We have this ‘thing’ that lives in our house. We don’t talk about it, or acknowledge it. It is invisible, though huge and very much present. We have an unspoken agreement with it; we keep our distance from it, it keeps its distance from us. This ‘thing’ is what happened to us, what happened here, what ended here.
We move around it as though we are just the same as the family across the road, or like our friends. Though all of us are in therapy, neither our individual nor our cumulative experiences are ever discussed between us. It is amazing how we three chose to ignore it. We are all reluctant to disrupt the peace in our home and remember this is where chaos, anarchy, and chronic tension used to rule.
As we try our best to have uneventful lives when it does come up well-meaning people constantly offer “Don’t let it define you.” Five simple words offered as a solution to a problem they can neither fix or make sense of. Five simple words that seem preposterous the more I contemplate them. Invisible or not, it cannot be erased and most certainly has defined us, as every interaction in our lives defines us; who we are, what we become, how we navigate through the rest of our lives. How is it proposed, then, that a traumatic event will not, should not, somehow define us?
We have lived to tell about something defying most imaginations. We were immediately and forever defined. It would be impossible not to be. Whether a result of war, an accident, within an intentional crime or from a natural tragedy; trauma leaves the person who has experienced it changed. There is no going back, no way to extricate the event and go on as though it did not happen and to just be who you once were.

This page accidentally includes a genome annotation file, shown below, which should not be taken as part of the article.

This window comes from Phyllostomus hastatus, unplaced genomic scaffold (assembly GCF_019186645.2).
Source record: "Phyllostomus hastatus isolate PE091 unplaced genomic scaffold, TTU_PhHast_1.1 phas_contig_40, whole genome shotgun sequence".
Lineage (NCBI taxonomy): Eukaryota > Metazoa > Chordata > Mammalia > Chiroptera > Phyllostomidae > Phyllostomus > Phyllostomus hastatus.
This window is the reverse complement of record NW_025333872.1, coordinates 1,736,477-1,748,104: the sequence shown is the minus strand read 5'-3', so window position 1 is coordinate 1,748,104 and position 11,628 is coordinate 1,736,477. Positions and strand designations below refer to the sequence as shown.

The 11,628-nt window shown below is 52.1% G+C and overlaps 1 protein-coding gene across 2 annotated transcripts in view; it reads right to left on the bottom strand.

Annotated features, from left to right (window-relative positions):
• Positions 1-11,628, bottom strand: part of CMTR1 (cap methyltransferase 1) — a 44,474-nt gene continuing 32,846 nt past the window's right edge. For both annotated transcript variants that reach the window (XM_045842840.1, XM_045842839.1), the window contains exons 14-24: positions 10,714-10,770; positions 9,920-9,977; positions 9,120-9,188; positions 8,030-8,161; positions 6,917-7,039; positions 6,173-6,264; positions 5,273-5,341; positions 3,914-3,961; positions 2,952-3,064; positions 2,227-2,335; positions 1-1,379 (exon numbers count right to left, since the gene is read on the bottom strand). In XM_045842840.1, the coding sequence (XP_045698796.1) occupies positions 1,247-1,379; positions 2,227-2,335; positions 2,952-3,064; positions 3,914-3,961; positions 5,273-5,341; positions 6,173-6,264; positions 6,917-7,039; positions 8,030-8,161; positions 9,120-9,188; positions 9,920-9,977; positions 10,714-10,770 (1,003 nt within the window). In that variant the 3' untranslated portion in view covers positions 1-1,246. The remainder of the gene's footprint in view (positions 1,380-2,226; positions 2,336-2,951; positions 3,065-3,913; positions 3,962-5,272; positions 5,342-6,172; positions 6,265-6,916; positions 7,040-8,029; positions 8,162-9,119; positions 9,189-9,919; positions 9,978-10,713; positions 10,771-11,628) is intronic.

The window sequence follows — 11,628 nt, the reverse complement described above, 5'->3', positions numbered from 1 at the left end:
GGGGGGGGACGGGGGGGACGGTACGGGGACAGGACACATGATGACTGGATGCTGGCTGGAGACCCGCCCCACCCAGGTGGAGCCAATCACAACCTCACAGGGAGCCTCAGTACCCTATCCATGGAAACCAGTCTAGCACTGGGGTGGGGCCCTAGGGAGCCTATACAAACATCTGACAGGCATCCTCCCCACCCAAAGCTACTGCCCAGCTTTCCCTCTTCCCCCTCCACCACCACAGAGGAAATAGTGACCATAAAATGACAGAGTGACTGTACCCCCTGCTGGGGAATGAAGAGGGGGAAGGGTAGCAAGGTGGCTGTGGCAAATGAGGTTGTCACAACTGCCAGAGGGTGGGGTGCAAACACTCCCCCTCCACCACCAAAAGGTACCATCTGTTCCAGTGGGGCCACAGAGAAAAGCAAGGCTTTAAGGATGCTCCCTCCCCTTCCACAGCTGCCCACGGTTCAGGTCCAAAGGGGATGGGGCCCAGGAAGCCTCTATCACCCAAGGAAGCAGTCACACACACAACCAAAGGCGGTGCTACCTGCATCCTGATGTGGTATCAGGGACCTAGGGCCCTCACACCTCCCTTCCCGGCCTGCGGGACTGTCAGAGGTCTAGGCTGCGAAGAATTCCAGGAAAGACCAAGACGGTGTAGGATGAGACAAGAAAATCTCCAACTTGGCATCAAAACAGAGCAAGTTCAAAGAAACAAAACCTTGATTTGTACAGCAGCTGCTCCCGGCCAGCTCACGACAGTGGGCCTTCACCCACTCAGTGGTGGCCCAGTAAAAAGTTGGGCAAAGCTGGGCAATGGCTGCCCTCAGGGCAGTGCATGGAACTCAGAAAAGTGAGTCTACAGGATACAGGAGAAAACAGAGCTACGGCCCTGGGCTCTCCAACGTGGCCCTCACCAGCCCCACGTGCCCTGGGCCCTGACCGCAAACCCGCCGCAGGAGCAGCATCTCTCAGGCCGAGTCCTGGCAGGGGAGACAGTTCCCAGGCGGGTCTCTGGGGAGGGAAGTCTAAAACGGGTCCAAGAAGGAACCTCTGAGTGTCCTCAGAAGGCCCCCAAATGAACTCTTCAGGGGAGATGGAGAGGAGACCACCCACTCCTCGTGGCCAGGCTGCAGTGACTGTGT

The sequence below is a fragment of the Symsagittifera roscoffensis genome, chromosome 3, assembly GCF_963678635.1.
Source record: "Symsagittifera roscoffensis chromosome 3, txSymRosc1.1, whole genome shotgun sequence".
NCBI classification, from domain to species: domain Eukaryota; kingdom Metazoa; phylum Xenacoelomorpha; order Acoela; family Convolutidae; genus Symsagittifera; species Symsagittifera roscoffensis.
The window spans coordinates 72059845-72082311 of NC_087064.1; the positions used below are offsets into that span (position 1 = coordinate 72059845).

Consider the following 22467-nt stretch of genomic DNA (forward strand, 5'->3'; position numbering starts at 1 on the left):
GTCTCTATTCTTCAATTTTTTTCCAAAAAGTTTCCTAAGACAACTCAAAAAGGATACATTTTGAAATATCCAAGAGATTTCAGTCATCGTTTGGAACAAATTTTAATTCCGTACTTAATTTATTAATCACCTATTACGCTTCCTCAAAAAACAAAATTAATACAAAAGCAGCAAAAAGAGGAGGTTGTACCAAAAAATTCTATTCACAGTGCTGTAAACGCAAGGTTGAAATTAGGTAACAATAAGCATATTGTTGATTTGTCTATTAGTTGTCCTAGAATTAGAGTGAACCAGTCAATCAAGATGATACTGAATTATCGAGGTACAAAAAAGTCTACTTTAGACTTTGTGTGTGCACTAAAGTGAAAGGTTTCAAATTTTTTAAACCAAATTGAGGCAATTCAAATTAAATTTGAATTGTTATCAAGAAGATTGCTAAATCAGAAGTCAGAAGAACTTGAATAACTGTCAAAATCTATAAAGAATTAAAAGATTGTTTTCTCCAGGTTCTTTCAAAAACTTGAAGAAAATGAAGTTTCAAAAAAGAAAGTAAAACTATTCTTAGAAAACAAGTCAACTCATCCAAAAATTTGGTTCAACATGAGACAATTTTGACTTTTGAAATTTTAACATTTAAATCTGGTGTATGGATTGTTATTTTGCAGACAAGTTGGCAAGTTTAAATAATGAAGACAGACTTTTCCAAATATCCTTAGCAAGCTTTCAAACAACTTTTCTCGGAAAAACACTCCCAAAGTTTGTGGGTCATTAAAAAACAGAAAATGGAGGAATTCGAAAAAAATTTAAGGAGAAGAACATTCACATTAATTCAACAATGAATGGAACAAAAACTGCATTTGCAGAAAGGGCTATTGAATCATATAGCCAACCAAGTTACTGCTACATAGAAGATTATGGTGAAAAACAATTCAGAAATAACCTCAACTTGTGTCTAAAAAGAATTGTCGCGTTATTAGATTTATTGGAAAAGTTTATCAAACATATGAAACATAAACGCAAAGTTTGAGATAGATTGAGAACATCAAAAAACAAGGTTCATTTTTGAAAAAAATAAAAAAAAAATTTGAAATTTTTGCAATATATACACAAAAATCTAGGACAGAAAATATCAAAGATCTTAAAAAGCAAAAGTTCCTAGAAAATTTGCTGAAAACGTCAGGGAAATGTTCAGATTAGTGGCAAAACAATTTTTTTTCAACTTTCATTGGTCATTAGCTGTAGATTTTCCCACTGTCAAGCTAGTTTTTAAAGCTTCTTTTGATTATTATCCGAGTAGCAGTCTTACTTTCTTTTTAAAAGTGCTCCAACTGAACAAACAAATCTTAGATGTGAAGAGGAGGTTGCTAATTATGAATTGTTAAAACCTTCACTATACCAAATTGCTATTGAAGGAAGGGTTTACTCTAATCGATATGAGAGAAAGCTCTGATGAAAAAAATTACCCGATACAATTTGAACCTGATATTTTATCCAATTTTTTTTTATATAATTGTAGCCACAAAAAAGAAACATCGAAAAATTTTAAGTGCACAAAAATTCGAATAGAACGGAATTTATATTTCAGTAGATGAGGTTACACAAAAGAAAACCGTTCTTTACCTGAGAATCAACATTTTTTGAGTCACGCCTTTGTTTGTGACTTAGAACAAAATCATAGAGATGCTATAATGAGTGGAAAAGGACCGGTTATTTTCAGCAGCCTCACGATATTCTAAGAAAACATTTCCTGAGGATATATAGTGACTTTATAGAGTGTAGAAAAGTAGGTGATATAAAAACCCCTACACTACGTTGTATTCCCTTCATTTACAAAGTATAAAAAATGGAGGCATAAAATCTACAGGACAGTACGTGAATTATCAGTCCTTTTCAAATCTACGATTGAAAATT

I believe there are only two types of trauma survivors. Those who speak about it. Those who do not. Make no mistake that the silent survivors have somehow mastered their trauma, or that vocal survivors can’t let it go. Neither is better or worse, they are simply using two different ways to process what has happened to them. Those who share their stories often provide a means for those suffering silently to deal with their own feelings. One becomes a voice for the other. Whether someone speaks about their experiences or not, it is ever-present. Appearances alone deceive.
Trauma takes a natural course to some degree of healing if allowed to and there is no one proven way to move through it. It takes the time it takes and goes through the stages it goes through, much like grief. Given much medical research points to internalized unprocessed trauma and grief as leading causes predisposing us to autoimmune diseases, substance abuse and other chronic health maladies, it may be that those who do speak openly, externalizing their experiences, fare better over the long haul.
The way I see it if I am defined by what happened, that is the best possible outcome of going through something so frightening and tragic. Only by accepting our lives are changed and redefined can we use our knowledge to help someone else. We certainly can’t help others silently or by maintaining our secrets.
So then I am challenged with how to expose and discuss the elephant in our room that everyone just wants to go away. This remains to be explored.